Distressing Behavior Shouldn’t Keep Special Needs Parents at Home
This past Saturday we had the honor to attend the high school graduation and celebration of my nephew. James is an extraordinary young man who is smart, kind and generous. There is no way we would miss his graduation. I was excited for him and the celebration but I also kicked my planning into high gear to get prepared.
If you’re a parent of small children there is always some level of mental and physical planning that occurs before you embark on an outing. It goes something like this: snack/drink (check) favorite toy (check), diapers (check), mental armor to handle tantrums/meltdowns (umm, missing). Okay, I am being a little silly, but this is true to some degree.
Because I have both small children and a child with special needs, I’ve added more to my checklist. It includes all the items listed above with the following: frustration (leave it at home), Plan A (check), Plan B (check), Exit Plan (in progress). Now, I’m not being silly.
We try to attend as many functions as we can, despite knowing that Juliana may not do so well when she gets around others. My husband and I decided early on that we would not stay home in fear of Juliana’s behavior. We just head out the door and manage it as best we can. Two weeks ago we had a great outing that I would love to bottle and duplicate. We went for a visit to my in-laws. I got Jessa settled to play and then I got to work on Juliana. With favorite toys and everything dangerous out of her immediate reach, I moved on to enjoy my visit. Much to my surprise, Juliana entertained herself for nearly an hour with not a mention of a fuss. As fatigue set in, she started to get a little fussy. So, that’s when I started to execute our exit plan. All in all, it was a great visit.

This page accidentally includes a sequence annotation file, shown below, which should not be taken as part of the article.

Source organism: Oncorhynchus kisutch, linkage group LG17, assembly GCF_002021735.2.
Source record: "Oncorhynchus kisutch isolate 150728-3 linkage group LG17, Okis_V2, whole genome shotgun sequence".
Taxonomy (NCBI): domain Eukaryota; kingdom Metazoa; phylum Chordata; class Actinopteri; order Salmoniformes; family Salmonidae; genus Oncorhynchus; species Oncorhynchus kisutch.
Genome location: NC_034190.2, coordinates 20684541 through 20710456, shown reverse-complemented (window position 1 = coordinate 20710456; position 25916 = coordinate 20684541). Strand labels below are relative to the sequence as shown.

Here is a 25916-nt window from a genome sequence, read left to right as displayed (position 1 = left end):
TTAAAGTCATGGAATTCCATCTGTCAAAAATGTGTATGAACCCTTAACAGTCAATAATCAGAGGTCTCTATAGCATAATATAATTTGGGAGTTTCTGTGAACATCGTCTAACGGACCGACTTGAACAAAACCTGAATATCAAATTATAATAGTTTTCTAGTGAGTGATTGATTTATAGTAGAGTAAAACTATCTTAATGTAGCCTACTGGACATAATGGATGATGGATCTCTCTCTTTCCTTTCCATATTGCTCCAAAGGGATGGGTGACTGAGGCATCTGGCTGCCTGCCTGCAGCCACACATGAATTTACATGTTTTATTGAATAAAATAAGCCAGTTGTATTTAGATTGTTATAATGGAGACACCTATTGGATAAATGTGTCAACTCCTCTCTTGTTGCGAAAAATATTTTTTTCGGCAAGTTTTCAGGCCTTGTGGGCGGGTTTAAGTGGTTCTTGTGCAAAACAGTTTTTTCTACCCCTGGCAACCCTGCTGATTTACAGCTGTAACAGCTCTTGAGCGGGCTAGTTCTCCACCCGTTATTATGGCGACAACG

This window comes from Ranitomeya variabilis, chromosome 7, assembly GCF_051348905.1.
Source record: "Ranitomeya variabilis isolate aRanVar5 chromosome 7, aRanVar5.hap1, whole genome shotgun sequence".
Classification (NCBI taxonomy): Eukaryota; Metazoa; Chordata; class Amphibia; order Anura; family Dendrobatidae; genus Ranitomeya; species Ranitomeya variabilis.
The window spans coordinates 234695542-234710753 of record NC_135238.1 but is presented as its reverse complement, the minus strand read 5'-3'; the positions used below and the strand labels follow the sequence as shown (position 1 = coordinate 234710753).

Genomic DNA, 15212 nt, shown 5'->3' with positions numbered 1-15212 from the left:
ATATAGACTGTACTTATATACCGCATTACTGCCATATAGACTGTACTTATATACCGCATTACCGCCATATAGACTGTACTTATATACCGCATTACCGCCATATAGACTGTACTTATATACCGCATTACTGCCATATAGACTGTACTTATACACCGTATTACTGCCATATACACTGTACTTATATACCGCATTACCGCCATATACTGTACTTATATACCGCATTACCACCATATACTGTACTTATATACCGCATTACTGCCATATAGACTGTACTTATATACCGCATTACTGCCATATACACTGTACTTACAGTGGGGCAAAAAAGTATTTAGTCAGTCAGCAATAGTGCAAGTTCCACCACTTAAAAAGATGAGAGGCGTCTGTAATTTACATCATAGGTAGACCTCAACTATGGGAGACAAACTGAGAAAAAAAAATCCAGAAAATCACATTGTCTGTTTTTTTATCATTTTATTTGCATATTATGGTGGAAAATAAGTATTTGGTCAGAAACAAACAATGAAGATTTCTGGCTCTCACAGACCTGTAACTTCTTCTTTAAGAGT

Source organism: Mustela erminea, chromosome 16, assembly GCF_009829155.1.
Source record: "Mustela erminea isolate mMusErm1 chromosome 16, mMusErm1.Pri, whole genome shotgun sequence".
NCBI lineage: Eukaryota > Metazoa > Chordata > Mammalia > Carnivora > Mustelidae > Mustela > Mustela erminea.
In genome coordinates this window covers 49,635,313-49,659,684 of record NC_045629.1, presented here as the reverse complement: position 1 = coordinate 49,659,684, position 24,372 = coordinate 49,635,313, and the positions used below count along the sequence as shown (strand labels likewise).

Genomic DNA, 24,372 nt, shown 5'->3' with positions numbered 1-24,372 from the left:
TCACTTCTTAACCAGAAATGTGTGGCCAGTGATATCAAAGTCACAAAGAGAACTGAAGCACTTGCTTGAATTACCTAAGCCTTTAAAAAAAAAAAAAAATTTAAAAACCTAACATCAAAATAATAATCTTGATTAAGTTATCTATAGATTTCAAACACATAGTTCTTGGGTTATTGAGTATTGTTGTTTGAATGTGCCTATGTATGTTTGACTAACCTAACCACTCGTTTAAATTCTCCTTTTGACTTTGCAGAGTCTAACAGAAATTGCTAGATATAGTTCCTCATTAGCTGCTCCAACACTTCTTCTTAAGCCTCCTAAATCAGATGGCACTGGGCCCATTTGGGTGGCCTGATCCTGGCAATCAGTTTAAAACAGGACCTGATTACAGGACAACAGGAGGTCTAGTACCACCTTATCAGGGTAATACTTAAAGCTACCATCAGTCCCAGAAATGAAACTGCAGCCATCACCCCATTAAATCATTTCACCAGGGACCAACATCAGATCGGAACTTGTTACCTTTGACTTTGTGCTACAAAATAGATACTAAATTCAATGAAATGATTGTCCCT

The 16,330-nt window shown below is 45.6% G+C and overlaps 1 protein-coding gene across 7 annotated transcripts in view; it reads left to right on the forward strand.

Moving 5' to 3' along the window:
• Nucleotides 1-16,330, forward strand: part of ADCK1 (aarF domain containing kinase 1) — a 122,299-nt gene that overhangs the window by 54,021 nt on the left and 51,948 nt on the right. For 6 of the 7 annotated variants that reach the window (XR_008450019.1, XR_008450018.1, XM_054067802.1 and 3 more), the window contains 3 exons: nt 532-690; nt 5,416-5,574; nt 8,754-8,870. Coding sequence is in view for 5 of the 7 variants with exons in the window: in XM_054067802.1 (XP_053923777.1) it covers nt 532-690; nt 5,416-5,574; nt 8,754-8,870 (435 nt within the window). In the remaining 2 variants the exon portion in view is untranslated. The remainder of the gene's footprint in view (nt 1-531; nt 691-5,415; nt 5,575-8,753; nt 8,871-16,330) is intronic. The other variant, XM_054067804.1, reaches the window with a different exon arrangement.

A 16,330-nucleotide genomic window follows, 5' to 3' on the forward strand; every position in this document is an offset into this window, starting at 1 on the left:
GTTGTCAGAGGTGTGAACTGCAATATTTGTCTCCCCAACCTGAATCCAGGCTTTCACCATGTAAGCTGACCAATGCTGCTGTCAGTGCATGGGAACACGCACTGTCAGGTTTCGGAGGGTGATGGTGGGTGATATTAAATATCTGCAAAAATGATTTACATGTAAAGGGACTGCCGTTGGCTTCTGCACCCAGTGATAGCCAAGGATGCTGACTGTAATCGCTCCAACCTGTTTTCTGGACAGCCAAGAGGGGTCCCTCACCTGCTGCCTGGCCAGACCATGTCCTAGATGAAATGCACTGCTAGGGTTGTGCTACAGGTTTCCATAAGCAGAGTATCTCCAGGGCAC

Things did not go as smoothly for graduation. Juliana sat in the auditorium for a good while and as a snack time neared she started to get antsy. We made a quick exit and headed into the lobby. Juliana was screaming so loudly, that we were asked to take her further away from the festivities. Even with doors and glass in between, she could still be heard inside. Oh boy!
When she calmed down, we stayed in the lobby and I peeked through the glass so I wouldn’t miss anything. Juliana covered a lot of ground pacing the empty lobby, busying herself with a lot of walking. She did well as long as there were not a lot of people around. But, hello it’s a graduation so there is no avoiding a crowd for long. She lost it again when the ceremony was over and the crowd was unleashed to spill into the lobby.
When I originally started this post, I was all set for it to turn out as the things I’ve learned about managing outings for my special needs kid—like how to make things smoother. Saturday wasn’t a total bust, but it wasn’t the best day either. But as I started running the mental playback, I reminded myself that it’s okay. I accomplished just what I wanted; to be there to see my nephew graduate and to celebrate with him as he begins a new chapter. By Sunday, I was still working to recover from the busy day of meltdowns. But, I’m nearly recovered now and that’s okay too.
We do the best we can as parents and sometimes our little ones are doing the best they can too with what they are facing. With each outing we’ve got a fifty-fifty shot of things turning out pretty good. We wish the odds were better and sometimes we get a break and they are. But for now, I’m learning and appreciating that fifty-fifty will just have to be enough.